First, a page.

As Department Q looks into the Zimmermann/Gundersen homicides, a handful of women in Copenhagen are making their own nefarious plans. Anne-Line Svendsen (Anneli), a case worker for Danish social services, is fed up with the useless young women - beautifully dressed with perfect hair and make-up - who parade through her office on a regular basis. The fashionistas have myriad excuses for not working, and invariably demand handouts and favors. On top of that, Anneli overhears several of these layabouts making fun of her.

When Anneli gets breast cancer, it's the final straw. Since she might die soon anyway, Anneli resolves to kill women who abuse the Danish welfare system, especially three young ladies named Michelle, Denise, and well as others who get on her nerves. Anneli decides on 'hit and run' as her modus operandi, and - after carefully consulting the internet - practices stealing cars, staking out her victims, making a getaway, and so on. When she's ready, Anneli starts mowing down her good-for-nothing clients. I can't say more because of spoilers.

For their part, Michelle, Denise and Jazmine - who always need money - decide to embark on their own life of crime. They've heard that Anneli won a huge lottery some time back (she didn't), and - ironically - decide to kill the social worker and steal her jackpot. Before that, though, the trio rob a nightclub that employs Michelle's boyfriend as a bouncer.....and this leads to plenty of drama, including a death and an abduction.

While all this is going on, Department Q's Rose Knudson is having a mental breakdown. She comes to work late, neglects her job, shouts at Carl, drinks too much, writes all over her apartment walls, etc. Pressured by her sisters, Rose enters a mental health facility.

The Knudson sisters tell Carl that Rose was psychologically abused by their father for years; that Rose saw her dad killed in a horrific industrial accident; and that Rose has been keeping journals since she was a child. Wanting to help his colleague, Carl reads the journals....which turn out to have VERY odd entries. Department Q spends a lot of time analyzing Rose's diaries, which seriously delays their other work. (The journal rigmarole gets a bit boring, IMO, and takes up too much of the book).

All these plot threads slowly and cleverly come together..... and it's fun to see each puzzle piece click into place. Saying more would ruin the fun for readers.

As usual with this series, we get a peek at Carl's personal life. Carl shares his home with a former partner named Hardy who - injured in the line of duty - is now a quadriplegic. Carl moons over the police psychologist, Mona, whom he once dated. And Carl decides to find out about the factory 'mishap' that killed Rose's obnoxious father.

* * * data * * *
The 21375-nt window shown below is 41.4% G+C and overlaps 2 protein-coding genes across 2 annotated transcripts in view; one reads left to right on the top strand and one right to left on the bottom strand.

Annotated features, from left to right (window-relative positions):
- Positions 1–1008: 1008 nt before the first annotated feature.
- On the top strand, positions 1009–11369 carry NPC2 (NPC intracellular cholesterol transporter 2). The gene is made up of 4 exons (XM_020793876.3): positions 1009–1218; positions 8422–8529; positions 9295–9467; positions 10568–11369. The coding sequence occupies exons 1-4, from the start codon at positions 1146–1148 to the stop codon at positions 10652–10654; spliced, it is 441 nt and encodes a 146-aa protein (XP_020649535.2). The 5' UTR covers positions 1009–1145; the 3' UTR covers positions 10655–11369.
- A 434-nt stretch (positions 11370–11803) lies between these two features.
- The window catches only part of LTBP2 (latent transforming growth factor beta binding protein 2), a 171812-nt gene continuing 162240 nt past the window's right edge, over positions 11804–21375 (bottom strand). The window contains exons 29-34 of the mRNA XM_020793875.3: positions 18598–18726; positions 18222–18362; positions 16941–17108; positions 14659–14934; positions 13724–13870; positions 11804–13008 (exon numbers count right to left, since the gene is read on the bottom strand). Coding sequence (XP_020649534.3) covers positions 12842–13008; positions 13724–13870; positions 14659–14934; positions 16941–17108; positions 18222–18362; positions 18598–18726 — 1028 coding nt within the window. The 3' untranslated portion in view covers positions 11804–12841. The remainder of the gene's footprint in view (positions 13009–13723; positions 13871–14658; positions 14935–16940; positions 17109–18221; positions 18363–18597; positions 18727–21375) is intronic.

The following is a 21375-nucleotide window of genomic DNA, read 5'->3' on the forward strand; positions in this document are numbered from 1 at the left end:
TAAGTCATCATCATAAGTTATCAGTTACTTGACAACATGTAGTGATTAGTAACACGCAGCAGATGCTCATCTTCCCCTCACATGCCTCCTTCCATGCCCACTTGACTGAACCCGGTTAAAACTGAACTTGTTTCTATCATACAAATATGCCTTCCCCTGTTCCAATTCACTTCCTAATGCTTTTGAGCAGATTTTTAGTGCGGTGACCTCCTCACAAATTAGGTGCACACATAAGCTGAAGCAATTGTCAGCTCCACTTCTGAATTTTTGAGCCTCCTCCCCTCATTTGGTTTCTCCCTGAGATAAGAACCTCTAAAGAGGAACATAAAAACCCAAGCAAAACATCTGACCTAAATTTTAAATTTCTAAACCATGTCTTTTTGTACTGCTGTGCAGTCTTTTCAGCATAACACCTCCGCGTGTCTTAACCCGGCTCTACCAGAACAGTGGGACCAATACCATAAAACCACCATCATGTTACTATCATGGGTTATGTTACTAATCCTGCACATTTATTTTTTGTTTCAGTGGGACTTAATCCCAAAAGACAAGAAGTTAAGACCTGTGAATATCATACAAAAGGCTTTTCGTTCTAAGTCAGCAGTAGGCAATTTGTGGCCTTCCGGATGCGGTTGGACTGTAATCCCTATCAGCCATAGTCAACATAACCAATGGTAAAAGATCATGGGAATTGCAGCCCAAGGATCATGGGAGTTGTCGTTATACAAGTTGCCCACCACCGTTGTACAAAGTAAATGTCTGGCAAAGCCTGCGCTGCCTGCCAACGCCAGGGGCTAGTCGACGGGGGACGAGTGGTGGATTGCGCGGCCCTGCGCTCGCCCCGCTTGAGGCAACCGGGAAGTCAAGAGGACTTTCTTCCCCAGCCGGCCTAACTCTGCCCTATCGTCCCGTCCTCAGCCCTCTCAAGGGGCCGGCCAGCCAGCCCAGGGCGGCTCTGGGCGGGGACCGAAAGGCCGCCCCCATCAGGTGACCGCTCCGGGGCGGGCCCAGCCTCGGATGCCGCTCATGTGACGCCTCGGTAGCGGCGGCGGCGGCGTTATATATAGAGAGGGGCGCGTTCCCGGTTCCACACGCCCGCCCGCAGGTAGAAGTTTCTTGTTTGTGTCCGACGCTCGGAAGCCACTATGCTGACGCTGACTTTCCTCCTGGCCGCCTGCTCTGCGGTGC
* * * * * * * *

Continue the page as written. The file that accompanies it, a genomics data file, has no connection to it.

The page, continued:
The novel is entertaining, with an interesting array of characters and a nicely wrought plot. Highly recommended to mystery fans.

Though this is book seven of the series, it can be read as a standalone.

Rating: 3.5 stars

Thursday, December 21, 2017

Review of "Two Kinds of Truth: A Bosch Novel" by Michael Connelly

Detective Harry Bosch worked for the Los Angeles Police Department (LAPD) for more than three decades before he retired. Not happy being a 'man of leisure' Harry took a volunteer job with the tiny San Fernando Police Department (SFPD), looking into cold cases. Harry also agreed to train the SFPD's three young detectives, playfully nicknamed Huey, Duey, and Louie.

In his capacity as a mentor Harry accompanies Detective Bella Lourdes (probably Louie) to the scene of a double homicide. Two druggists - a father and son - were shot in their pharmacy. It turns out the drug store was part of a 'pill mill' operation - a gangster-run enterprise in which prescriptions for pain killers from phony clinics are filled by pharmacies that turn a blind eye. The shooting was meant to look like a robbery gone wrong, but evidence points to deliberate cold-blooded murder.....and Lourdes takes lead on the case.

Wanting to catch the 'pill-mill' gang leader, the DEA decides to send in an undercover cop who'll pretend to be an addict needing pain meds - and Harry gets picked for the job. Harry pretends to be a smelly bum with a knee injury, but infiltrating the drug ring turns out to be SUPER dangerous.

Meanwhile, Harry is also involved with another investigation. Thirty years ago Harry helped put a man named Preston Borders on death row for a vicious rape and murder. Now, new DNA evidence points to a different perp - a serial rapist who recently died in prison. Even worse, Harry is being accused of planting evidence during the original inquiry. As a result, the district attorney is looking to vacate Borders' conviction, and a court hearing is scheduled.

Harry is sure the 'new DNA' was planted and that he's being framed - especially since Harry KNOWS he did nothing wrong. Unfortunately, the DA - and some detectives in the LAPD - seem to think Harry is a dirty cop. (This is par for the course in these books. Harry's usually on the outs with one or more LAPD honchos.)

Luckily Harry's half-brother is attorney Mickey Haller - who's probably the smartest, craftiest lawyer in Los Angeles. Harry and Mickey - along with Mickey's investigator Cisco - dig up some useful information to use against Borders and his attorneys.....and that's all I'll say about that. (I invariably picture Mickey Haller as a smooth-talking Matthew McConaughey, who played Haller in the film "The Lincoln Lawyer. LOL)

In this book Harry shows a little of his softer side. He's very solicitous toward his college-age daughter Maddie and demonstrates sympathy for a drug addict, whom he tries to help.....though he knows it might be a losing proposition.

I always enjoy Michael Connelly's books, which provide a fascinating peek at crime and criminal investigation around Los Angeles. In "Two Kinds of Truth", though, Harry seems to slide through the book a tad too easily. Harry and/or Mickey just happen to have exactly the right contact; or unearth exactly the right piece(s) of evidence; or carry exactly the correct unconventional (or jury-rigged) weapon; and so on. This occurs again and again and again, to the point where it stretched credibility (for me).